Heat Illness: Prevent Illness in the Outdoor Heat this Summer

shutterstock_149986745Each year there are many people who get sick or die due to overexposure to heat.  In 2001, a professional football player Korey Stringer died of heat stroke during a Minnesota Vikings training camp, and Steve Bechler major league baseball player for the Baltimore Oriels also died for heat stroke. The heat wave that hit Europe in 2003 caused more than 70,000 deaths.

Patients often present to the urgent care for heat related illness, and with the rising temperatures of summer approaching I think it’s important to discuss the topic of heat illness.

Heat exhaustion is common and most of us have experienced this at least once in our lives.  It can occur when the core body temperature rises greater than 98.6 degrees the patient may have some or all of the symptoms including:

  1. Rapid heart rate
  2. Sweating
  3. Nausea and vomiting
  4. Headache
  5. Dizziness
  6. Fainting with rapid return of normal mental status
  7. Severe thirst
  8. Signs of mild to moderate dehydration

Not all of these signs need to be present to diagnose heat exhaustion.

Understanding the signs and symptoms of heat stroke (note this is different from heat exhaustion described above) is important to help prevent this potentially life threatening illness.  When the patient’s core temperature reaches 104 degrees F or higher, then may begin to have an altered mental status and have symptoms of confusion.  They may or may not have sweating (the lack of sweating is a late sign of heat stroke – DO NOT WAIT FOR LACK OF SWEATING TO TREAT FOR HEAT ILLNESS).  They might also complain of flu-like symptoms and have a rapid heart rate and low blood pressure. Heat illness patients may have have difficulty with balance, confusion and the late signs of heat illness may be seizures, coma or an abnormal heart rate called ventricular fibrillation.  Heat stroke is more common in environments with high temperatures and when the patient is exercising out in the heat without drinking enough fluids.  It may be worse in a humid climate.

Studies done on runners have shown that dehydration alone is capable of elevating body temperatures, so preventing dehydration is very important in reducing risks of heat related illness.

**Heat exhaustion and heat stroke are probably a continuum of heat disorders rather than distinct pathophysiologic entities. In the setting of heat illness, patients with dizziness, decreased mental status, confusion, headache, or balance problems  should be treated for heat stroke.

Prevention of heat stroke:  If the patient is an athlete or will be doing vigorous physical activity, it is important to acclimatize for 8-12 days prior to exercise.  The military uses this technique with soldiers prior to sending them to Iraq where the cycle on exercise bikes in a sauna.  With acclimatization, sweating will start earlier and there will be an increased rate of sweating and decreased loss of salts.

97% of cooling occurs at the skin/air interface which functions similar to the radiator of your car.  Dilation of blood vessels at the surface of the skin allows more heat loss and evaporation on the skin also increases the rate of heat loss.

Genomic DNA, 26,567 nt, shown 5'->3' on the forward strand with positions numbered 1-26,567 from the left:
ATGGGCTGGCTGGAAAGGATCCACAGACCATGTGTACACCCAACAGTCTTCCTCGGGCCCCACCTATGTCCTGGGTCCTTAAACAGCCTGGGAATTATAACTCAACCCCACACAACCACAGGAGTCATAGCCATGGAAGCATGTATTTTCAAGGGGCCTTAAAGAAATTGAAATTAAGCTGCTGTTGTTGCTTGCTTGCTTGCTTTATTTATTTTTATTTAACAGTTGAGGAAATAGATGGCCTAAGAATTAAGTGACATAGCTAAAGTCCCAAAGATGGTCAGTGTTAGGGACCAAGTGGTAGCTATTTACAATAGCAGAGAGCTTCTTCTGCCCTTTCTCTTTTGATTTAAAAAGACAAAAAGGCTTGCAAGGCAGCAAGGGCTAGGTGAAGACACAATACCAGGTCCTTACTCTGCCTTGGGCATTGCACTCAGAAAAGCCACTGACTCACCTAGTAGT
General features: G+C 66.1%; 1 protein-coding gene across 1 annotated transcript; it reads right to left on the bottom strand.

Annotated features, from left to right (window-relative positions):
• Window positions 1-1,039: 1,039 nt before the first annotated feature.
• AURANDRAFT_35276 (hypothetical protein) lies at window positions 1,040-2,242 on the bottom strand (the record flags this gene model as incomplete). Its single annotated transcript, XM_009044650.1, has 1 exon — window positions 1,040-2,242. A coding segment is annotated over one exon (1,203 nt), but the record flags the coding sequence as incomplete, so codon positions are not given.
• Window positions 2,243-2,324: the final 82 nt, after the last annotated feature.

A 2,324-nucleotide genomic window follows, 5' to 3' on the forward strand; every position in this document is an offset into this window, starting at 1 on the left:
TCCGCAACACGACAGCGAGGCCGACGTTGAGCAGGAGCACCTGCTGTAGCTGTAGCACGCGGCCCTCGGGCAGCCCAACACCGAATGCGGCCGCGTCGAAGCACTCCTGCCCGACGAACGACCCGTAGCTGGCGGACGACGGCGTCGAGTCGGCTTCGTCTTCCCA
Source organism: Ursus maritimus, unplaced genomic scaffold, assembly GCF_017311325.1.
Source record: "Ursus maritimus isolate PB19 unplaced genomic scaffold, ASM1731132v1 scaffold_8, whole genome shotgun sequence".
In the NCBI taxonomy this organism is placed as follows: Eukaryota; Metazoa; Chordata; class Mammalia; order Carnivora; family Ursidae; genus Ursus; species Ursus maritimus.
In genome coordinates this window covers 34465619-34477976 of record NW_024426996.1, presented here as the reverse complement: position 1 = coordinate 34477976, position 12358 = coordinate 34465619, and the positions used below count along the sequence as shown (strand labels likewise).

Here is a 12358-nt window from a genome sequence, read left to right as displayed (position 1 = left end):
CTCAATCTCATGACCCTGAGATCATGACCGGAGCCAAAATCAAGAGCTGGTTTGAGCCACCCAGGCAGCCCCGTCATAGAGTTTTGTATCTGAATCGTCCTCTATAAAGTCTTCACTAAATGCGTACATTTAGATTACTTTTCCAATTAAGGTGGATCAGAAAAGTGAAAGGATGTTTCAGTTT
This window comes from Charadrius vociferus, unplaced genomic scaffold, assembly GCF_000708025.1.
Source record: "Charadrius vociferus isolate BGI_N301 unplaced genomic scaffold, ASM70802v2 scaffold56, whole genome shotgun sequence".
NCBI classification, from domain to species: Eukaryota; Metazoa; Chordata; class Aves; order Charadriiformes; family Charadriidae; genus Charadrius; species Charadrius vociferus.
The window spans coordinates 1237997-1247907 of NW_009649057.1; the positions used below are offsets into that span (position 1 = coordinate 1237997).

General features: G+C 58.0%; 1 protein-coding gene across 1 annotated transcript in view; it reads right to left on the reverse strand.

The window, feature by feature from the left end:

It’s also important to help decrease temperatures earlier if you develop symptoms of heat exhaustion so that this does not progress to heat stroke.  Getting out of the direct sunlight, increasing fluid intake, and increasing evaporative cooling can all be helpful.  Since vasoconstriction happens when spraying the skin with cold water, it may be more efficient to help with evaporative cooling by spraying room temperature water on the skin to help prevent the blood vessels in the skin from constricting and keeping the process of vasoconstriction from occurring.

Risk factors for heat exhaustion or heat stroke may include:

  1. Elderly patients because they may have decreased heart function.  To maintain their blood pressure, than may actually constrict their blood vessels (rather than dilate their blood vessels) which may worsen heat illness.
  2. Medications such as beta-blockers because they do not allow the heart rate to increase.  Also anticholinergic medications that decrease sweating can make it harder to sweat and thus lead to increased temperatures. Diuretics may predispose to dehydration
  3. Exercising in very hot/humid temperatures
  4. People who are not acclimatized to hot temperatures
  5. The use of illicit drugs such as methamphetamines may decrease the ability to sweat and increase the generation of heat production.
  6. Neonates lack thermoregulatory and sweating capabilities
  7. Obese individuals have more insulation and less surface-area-to volume ration with which to dissipate heat
  8. Hyperthyroidism increases metabolic rate and that can lead to increase heat production
  9. Dermatology disorders over large skin areas such as burns can decrease the ability to sweat and lead to decreased cooling abilities

Treatment of Heat Stroke:  Rapid cooling is the most important treatment.  Get the heat stroke victim out of direct sunlight and to a cool area if possible.  Using ice bags in the arm pits, groin and against the skin of the neck can be helpful for cooling.  The goal should not be to cause the victim to shiver because shivering actually causes warming. IV fluids may also be helpful but are secondary to rapid cooling.

This document is for informational purposes only, and should not be considered medical advice for any individual patient.  If you have questions please contact your medical provider.

 

I hope that you have found this information useful.  Wishing you the best of health,

Scott Rennie, DO

Blog: https://doctorrennie.wordpress.com

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